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A month ago, Silverman launched watchdog site emergent.info with Columbia’s Tow Center for Digital Journalism to debunk items like the one above, concocted by current fake news headline-grabber National Report:

Silverman is interested in the dynamics of online rumors generally, but the fake news sites have become an unexpected focus. “I’m actively now thinking about ways to go after these fake news sites,” he says. “We need some way to crawl these sites and figure out which stories are starting to get velocity so we can counteract them, ruin their incentive, prevent them from getting the big hits. But I have no idea what the best way might be. There are so many.”

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Anatomy of a Daily Mail Article

dailymailonline200It’s not every day that we come across a journalist resume with the heading ‘Freelance Writer, Pastry Chef.’ Then again, when the resume belongs to the author of a mind-boggling Daily Mail puff piece, it makes perfect sense.

Jennifer Pearson is part of the army of MailOnline contributors tasked with tapping out content at the paper’s multiple LA offices. After taking a look at a photo of Katie Couric waiting for a plane at JFK, she came up with this:

The 57-year-old journalist cut a casual figure in faded, cuffed dungarees, plain white T-shirt and a black leather jacket as she pored over her handy iPhone, most likely reading messages, news and other pertinent information.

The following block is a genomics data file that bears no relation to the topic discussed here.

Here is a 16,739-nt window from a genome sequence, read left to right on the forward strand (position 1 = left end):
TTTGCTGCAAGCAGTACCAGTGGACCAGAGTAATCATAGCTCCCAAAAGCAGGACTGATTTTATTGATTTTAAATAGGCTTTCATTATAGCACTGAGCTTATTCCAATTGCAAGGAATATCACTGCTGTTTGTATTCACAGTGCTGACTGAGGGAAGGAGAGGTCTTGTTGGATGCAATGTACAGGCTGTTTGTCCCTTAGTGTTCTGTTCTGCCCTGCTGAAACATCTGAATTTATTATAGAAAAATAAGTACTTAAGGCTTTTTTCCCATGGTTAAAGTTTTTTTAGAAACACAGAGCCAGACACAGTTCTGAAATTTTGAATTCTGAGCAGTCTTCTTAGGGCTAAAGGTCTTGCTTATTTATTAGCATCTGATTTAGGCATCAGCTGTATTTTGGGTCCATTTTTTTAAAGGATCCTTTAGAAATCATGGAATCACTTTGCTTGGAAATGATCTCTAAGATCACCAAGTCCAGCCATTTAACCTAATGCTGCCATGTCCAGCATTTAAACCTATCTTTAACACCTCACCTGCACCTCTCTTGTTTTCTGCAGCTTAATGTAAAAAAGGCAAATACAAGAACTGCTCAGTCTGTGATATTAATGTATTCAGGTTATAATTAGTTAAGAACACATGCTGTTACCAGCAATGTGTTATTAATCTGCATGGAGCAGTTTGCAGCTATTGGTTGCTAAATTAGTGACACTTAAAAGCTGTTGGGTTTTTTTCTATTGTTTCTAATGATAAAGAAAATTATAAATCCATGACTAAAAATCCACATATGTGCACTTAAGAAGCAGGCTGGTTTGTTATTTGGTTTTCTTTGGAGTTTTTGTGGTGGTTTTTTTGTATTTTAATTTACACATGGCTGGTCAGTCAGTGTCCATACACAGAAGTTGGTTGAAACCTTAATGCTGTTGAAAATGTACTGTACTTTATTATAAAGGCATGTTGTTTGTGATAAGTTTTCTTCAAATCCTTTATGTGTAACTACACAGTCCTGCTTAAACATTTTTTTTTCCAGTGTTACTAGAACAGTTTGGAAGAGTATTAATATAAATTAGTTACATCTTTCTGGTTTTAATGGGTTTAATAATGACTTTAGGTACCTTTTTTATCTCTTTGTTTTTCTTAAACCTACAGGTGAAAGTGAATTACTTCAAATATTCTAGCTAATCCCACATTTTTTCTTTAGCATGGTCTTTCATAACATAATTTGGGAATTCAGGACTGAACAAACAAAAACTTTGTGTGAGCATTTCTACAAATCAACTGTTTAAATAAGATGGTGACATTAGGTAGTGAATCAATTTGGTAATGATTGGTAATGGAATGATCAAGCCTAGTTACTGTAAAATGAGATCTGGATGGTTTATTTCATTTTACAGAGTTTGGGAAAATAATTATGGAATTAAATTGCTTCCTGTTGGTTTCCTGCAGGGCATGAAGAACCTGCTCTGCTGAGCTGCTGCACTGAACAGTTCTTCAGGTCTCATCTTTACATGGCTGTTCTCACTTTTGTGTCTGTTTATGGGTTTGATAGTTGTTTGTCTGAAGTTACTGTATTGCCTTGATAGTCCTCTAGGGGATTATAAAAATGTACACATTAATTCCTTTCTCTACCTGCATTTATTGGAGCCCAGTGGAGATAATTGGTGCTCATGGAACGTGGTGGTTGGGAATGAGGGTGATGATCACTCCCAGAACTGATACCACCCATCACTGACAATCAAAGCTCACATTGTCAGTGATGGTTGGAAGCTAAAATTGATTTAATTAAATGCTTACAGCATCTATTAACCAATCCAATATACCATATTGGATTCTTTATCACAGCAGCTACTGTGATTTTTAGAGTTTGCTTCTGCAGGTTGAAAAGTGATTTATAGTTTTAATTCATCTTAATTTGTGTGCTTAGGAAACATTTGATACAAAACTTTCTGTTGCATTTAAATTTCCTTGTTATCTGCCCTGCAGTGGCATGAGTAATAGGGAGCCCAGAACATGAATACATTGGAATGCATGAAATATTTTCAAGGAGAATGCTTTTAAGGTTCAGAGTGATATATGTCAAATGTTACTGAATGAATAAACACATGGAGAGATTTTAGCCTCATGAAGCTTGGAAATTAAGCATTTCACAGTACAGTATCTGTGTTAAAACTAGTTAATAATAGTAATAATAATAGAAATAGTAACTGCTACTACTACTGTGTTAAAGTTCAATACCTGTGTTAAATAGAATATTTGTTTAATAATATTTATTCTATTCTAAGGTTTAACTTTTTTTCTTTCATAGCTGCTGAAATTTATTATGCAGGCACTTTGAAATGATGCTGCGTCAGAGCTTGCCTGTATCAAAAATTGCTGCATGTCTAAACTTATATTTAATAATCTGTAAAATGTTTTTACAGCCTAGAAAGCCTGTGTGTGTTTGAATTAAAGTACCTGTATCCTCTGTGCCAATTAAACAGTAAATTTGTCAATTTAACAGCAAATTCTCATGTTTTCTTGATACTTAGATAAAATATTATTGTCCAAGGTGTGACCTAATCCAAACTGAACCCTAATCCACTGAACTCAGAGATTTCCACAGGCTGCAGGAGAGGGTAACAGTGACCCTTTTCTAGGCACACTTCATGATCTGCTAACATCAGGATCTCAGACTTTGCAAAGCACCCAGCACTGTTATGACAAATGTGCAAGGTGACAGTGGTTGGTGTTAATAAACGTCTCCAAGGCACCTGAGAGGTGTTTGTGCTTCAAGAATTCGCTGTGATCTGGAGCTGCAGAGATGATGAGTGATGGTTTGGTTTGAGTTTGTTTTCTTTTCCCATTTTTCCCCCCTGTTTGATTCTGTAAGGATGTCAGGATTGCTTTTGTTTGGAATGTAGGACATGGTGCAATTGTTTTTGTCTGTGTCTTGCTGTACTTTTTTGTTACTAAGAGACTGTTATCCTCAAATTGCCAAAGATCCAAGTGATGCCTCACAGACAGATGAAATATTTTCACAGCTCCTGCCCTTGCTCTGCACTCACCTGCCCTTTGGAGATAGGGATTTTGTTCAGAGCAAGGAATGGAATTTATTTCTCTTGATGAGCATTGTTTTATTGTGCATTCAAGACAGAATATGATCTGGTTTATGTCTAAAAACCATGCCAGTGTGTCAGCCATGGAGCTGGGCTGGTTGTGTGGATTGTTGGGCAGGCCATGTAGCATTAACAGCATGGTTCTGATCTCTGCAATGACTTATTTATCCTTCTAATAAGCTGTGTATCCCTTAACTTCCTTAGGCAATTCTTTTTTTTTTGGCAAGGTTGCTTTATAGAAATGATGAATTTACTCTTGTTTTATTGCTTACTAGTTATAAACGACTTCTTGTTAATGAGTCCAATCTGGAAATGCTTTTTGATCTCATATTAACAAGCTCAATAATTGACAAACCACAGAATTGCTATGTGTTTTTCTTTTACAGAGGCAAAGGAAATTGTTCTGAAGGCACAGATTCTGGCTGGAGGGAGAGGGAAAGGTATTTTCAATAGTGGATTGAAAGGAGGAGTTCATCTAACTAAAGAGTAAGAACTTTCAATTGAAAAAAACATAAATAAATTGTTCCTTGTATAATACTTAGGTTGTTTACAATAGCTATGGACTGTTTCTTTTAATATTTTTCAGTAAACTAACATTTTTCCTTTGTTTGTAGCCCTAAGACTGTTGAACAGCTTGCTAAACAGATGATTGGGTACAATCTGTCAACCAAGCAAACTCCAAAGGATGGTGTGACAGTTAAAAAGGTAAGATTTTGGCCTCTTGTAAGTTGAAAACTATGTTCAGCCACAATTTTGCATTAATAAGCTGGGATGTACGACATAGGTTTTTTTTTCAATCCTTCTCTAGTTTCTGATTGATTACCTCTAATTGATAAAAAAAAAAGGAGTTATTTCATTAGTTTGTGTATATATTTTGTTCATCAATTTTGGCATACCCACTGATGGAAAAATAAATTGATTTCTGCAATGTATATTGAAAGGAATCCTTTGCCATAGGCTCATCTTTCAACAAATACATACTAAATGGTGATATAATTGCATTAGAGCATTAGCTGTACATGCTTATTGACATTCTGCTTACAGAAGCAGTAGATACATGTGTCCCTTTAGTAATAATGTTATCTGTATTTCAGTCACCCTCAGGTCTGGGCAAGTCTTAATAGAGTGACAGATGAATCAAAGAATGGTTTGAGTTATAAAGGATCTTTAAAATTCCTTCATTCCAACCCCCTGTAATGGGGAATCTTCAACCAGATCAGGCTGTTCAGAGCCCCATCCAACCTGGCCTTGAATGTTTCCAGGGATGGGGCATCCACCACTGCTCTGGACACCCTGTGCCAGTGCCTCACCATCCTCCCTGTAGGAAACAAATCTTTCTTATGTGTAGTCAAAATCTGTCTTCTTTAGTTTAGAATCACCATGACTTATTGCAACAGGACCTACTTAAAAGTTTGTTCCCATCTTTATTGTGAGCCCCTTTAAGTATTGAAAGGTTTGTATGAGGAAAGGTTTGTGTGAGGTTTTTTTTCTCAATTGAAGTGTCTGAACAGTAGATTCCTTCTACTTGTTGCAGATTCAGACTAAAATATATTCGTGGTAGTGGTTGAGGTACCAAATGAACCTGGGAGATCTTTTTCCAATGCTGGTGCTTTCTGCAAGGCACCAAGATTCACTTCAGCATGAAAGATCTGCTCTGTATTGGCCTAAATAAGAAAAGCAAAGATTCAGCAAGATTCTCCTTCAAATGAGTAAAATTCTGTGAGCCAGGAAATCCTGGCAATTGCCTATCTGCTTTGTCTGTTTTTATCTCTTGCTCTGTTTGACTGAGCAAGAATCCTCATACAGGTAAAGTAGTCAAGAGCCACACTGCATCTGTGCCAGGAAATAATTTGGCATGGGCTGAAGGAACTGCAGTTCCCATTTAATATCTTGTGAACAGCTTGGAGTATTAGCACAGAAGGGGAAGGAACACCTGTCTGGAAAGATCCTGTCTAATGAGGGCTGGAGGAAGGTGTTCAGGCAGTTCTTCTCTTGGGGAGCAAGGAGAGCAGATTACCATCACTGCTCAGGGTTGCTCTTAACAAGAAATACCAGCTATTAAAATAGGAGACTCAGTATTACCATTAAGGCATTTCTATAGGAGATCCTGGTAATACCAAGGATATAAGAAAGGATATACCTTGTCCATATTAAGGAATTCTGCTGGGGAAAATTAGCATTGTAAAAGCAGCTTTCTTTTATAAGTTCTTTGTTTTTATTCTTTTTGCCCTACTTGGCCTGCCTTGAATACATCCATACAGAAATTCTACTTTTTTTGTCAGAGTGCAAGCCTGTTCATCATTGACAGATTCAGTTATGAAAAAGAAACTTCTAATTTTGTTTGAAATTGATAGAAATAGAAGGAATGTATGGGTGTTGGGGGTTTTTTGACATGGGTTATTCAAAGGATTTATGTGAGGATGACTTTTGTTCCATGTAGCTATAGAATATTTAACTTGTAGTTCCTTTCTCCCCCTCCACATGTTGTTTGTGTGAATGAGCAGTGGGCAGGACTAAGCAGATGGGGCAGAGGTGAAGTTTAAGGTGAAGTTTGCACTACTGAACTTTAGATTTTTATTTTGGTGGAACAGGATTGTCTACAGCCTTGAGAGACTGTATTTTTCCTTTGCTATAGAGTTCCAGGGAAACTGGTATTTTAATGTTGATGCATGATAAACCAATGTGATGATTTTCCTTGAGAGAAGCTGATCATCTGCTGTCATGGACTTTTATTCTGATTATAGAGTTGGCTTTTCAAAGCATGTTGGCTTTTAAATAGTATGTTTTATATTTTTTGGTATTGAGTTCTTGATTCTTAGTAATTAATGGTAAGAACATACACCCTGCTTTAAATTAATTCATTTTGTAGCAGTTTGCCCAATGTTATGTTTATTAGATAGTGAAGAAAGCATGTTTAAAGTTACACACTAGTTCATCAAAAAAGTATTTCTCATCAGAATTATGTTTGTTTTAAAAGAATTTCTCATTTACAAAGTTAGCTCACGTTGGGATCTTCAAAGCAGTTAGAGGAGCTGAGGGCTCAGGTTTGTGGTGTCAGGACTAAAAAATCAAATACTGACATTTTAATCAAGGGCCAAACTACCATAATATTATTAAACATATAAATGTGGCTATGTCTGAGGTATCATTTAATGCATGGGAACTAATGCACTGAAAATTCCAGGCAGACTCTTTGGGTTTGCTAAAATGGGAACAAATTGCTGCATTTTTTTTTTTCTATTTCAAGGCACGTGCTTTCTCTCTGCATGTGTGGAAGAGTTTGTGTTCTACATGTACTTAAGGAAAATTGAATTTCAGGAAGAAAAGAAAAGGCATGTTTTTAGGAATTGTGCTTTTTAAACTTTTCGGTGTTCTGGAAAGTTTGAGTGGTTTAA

It must have been interesting reading because Katie’s attention was undivided and her face set in concentration.

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George Clooney Has No Comment About In Touch Weekly Drone

As we all saw, George Clooney and bride Amal Alamuddin were extremely generous with the paparazzi when they got married in the land that gave us that photographer term. It almost seemed as if the choice of Venice’s canals was Clooney’s clever solution to dealing with the inevitable media crush: let the media get close without being able to get too close.

ShutterstockClooneyWedding

But apparently, all this was not enough for In Touch Weekly. As reported by the Daily News‘ “Confidenti@l,” the magazine tested a new drone approach to journalism above the Clooney-Alamuddin pre and post-wedding festivities:

We’re told the magazine wanted to try out the strategy in a “limited situation,” and the Clooney celebrations seemed the right opportunity because they were outside of the U.S., where drone use is mired in controversy and legal problems. But after what it considers a successful trial, our insider says, In Touch plans to rent a drone in this country and eventually buy its own.

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A Scientific Journal Goes Down the Tubes

ExperimentalClinicalCardiologyCoverNew York-based magazine The Scientist has brought to our attention a reminder of just how widespread the corrosion of the print world has become.